UPCOMING EVENT: PHOENIX BASS FISHING LEAGUE - 2020 - Sam Rayburn Reservoir

FISHING LEAGUE WORLDWIDE

It Ain’t Over Until It’s Over

It Ain’t Over Until It’s Over
Matt Williams

(Matt Williams is a Field Editor for FLW Bass Fishing magazine and a regular FLW contributor. The writer's opinions and observations expressed here are his own, and do not necessarily reflect or represent the views, policies or positions of FLW.)


Co-anglers play an integral role in the FLW fishing model, and it shows. Through the years FLW has always strived to make back-deck opportunities abundant and affordable at a variety of levels, ranging from entry-class FLW Bass Fishing League derbies to the Costa FLW Series and the top-tier Walmart FLW Tour.

While fishing “co” in any league certainly comes with built-in handicaps, back-seaters can still learn a lot from some of their pro partners if they keep their eyes peeled, ears open and pay attention. And take it from me, when the stars line up as perfectly as they did in the Costa FLW Series Southwestern Division season-opener held on Sam Rayburn Reservoir on Feb. 25-27, it’s entirely possible for something truly magical to happen on the back deck.

Somehow, some way, I managed to get lucky and win the darn thing. I’d be lying if I said I’m not pumped about the deal. But in many respects I’m still scratching my head in wonderment as to how in the heck it all came together, especially after getting off to such a shaky start in my first FLW Series event since 2008.

No matter how you slice it, reeling in a measly 9-pound, 6-ounce limit in the opening round doesn’t breed a wealth of confidence toward the possibility of fishing for three days.

Not on Sam Rayburn. Not in the springtime.

Thankfully, my good friend and veteran FLW Tour pro Jim Tutt of Longview, Texas, showed up at my camper door shortly before daylight on day two to remind me where I was. An eternal optimist, Tutt unleashed a peppy pitch that put some mojo dancing in the air.

“Dude, this is Rayburn,” he said. “You know the big ones live here. My guess is you’ll need around 12 pounds to get a check. Just go catch 25 today and you’ll be right back in it.”

Roughly three hours later the unimaginable began to unfold when the first fish of the day – a solid 8 1/2-pounder – gobbled up my Carolina-rigged Yamamoto lizard and headed south.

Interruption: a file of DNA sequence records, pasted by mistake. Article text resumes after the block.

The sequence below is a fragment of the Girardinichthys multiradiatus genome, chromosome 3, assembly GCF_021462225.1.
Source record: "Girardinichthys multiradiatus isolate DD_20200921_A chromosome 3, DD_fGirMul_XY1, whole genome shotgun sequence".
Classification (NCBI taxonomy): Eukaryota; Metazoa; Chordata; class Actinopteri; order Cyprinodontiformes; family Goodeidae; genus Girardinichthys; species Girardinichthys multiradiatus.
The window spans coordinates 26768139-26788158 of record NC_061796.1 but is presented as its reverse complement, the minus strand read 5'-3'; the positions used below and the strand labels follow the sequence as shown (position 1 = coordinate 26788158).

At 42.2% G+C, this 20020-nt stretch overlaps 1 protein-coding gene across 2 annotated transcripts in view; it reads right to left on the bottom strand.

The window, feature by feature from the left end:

“That’s a pretty good start,” said Justin Mattingly, my-day two pro partner from Nederland, Texas. “A couple of more solid keepers and you’ll be back in the hunt.”

Amazingly, seven hours and four fish later (one of them a 6-pounder) I was sitting on a whopper 21-11 sack that fell just short of what Tutt had professed it might take to crack a top 10. That’s when Mattingly made a crystal ball prediction that eventually played out like something out of a fairy tale book.

“You’re gonna make the cut, get paired with Kris Wilson on the final day and win this thing,” he said. “Just watch and see.”

Eerie as it seems, Mattingly’s premonition turned out to be right on cue.

Wilson, a personable Rayburn hammer from Montgomery, Texas, who was leading after the opening round with 27-10, managed only 12-5 on day two and fell to fourth place. As fate had it, that paired us in the finals, where Wilson put me on a 14-14 limit that held off Lumberton, Texas, ace Randy Hicks and ultimately sealed the deal.

If you have ever had aspirations about getting into tournament fishing, going co is an avenue certainly worth considering. Stay with it, and you never know what might happen.

Magic does happen on the back deck.

 

A Learning Experience

As earlier mentioned, fishing from the back deck can be a challenging experience that can be equally rewarding at times, if you allow it to be. It makes no difference if your pro puts you on 6 pounds or 25, there is always something to be learned from a tournament day.

I learned something from each of my pros at Rayburn by watching them fish, studying the way they maneuvered the boat and observing how they managed their minutes. Even more interesting was seeing how they adjusted to the post-frontal conditions that settled in across eastern Texas on the heels of a nasty weather system that passed through the region and brought cold rain, big northwesterly winds and chilly nights that dropped the water temperature as much as 5 degrees just as the tournament got underway.

Here’s a recap:

Day 1

Tim Reed

Pro partner: Tim Reed, Collinsville, Okla.

A 58-year-old regional sales manager for a major boat company, Reed has fished Rayburn about half a dozen times over the years and was somewhat shocked to discover how much the lake had changed since his last visit, primarily due to the absence of hydrilla that resulted from months of high, muddy water last spring and summer.

Like most of the field, Reed focused his practice session on the lake’s bountiful patches of shoreline torpedo grass (widely known as “hay grass”), willow bushes and buck brush in hopes of cracking the code on a top-notch fishery that has produced lunkers to 9 pounds for him in the past. He chose to fish toward the southern reaches of the lake on day one, mainly because that’s where he found clearer water.

“I looked around above the 147 Bridge in practice, but I just didn’t like what I saw,” Reed says. “Everybody thinks us guys from Oklahoma like muddy water, but I’m not one of them.”